He looked wiry, well toned and fit. Very, very fit. I met him through a mate who had learned that I was going to attempt a marathon, “Hey!” he had said, “I know a marathon runner!” Not long afterwards I met up with the Marathon Man, and was suitably impressed. He was aged in his fifties, and didn’t have an ounce of fat on him. Unlike the person who was standing in front of him.
I wasn’t sure how to start discussing the ins and outs of long distance running, so I started off with an easy question, “I hear you’ve done a few marathons then?”
He nodded, “Yeah, I do at least one a year. Are you interested in running too?” he asked. I nodded eagerly, “Yep, I’ve set a goal to do the Gold Coast Marathon next year.”
His eyebrows shot up and he took a moment to give me the once over, then shaking his head he took another, slightly longer look. “Um,” he said eventually, “have you done much running?”
“Nope!” I replied brightly.
“Do you have a training plan? A coach? Motivation of any kind?” he continued.
“Right. So, why are you doing this?”
“I have no idea! But it sounds like a lot of fun, and it’s given me something to aim for.”
He nodded his head, gave me another ‘once over’ then sighed. “Look,” he said, sitting down, and dragging me onto a nearby chair, “marathons aren’t easy, you’ll be pushed to the extreme limits of your physical and mental endurance, training for a marathon requires persistence and dedication, because when the going gets tough, and it will get tough, you’re going to need a very good reason to keep going. Do you understand?”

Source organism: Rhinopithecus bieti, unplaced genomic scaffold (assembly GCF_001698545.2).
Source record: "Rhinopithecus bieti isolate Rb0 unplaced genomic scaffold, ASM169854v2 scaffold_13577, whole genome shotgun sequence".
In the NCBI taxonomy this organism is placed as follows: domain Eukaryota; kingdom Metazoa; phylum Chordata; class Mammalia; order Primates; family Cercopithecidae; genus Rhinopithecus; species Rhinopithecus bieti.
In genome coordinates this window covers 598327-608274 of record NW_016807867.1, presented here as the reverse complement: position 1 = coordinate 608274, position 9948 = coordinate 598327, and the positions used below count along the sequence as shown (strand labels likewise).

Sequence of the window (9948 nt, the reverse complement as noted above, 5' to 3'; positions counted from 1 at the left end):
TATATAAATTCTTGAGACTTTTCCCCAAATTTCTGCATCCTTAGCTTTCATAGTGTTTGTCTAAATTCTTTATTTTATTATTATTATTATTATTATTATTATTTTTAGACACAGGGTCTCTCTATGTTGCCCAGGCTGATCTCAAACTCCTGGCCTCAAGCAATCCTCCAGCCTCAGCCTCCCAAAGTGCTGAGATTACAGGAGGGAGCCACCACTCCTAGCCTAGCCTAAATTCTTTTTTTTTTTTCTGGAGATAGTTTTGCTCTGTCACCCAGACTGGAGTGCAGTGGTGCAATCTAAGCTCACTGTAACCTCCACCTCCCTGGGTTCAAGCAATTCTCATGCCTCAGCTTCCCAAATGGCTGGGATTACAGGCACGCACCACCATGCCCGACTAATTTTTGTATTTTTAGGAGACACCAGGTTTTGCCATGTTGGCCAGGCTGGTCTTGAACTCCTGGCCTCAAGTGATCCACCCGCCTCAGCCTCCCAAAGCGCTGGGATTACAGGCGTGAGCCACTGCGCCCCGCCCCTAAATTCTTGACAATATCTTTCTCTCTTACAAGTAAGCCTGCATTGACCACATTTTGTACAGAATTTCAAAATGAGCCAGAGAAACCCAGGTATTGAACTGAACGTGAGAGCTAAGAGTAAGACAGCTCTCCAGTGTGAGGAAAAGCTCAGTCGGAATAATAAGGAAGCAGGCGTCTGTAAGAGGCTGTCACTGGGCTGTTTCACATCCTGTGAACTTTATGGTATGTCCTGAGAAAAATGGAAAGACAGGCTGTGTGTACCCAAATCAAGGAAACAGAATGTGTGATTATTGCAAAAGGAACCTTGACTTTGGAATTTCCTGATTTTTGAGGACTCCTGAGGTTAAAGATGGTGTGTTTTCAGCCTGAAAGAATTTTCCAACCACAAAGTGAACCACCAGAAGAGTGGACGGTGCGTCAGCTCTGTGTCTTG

I nodded keenly, “Yep, marathons are tough.”
He rubbed his brow then asked, “So, why a marathon, why not something…” he searched for the right words, “less demanding, I mean, do you know how far a marathon is?”
I knew the answer to this, “Forty two kilometres. Oprah Winfrey ran one in four and half hours a few years ago. I reckon if she could do it, then so can I!”
He smiled, “Well, let’s see,” he said, “from what I recall, Oprah had a team of professionals training her. She had a running coach, a fitness coach, a personal trainer, and a motivational coach. Her dietician provided nutritional foods to help her reach optimal running condition. Whereas you,” he waved a hand vaguely in my direction, “have no experience, no coach, no plan, vague motivation, and, I’m going out on a limb here, no dietician either. Is that right?”
I nodded again, but this time I wasn’t smiling, “So, what are you saying, I can’t do it?”
He shook his head, “No, but if you really want to get through this thing, then you’re going to need a lot more help. With the right advice, the correct running equipment, some diet tips and a whole lot of luck, you might just pull this off. Perhaps you should set your goal a little lower, maybe try for a half marathon, and see how you go?”
“Half marathon eh?” I muttered, “Twenty-one kilometres, hmm.”
“Look,” he said, standing up and offering his hand, “I’ll be happy to give you some advice and training tips, but” he said, looking me up and down again, “you’re going to need a lot more help than I can offer you. Seriously, consider hiring a coach, or a personal trainer, marathon running is a lot harder than you think.”
We shook hands and parted ways, and as I pedaled home I thought about what he had said. Ok, so I wasn’t a joggers’ armpit, but on the bright side, after talking to one runner, I’d manage to halve my running distance… now that’s progress!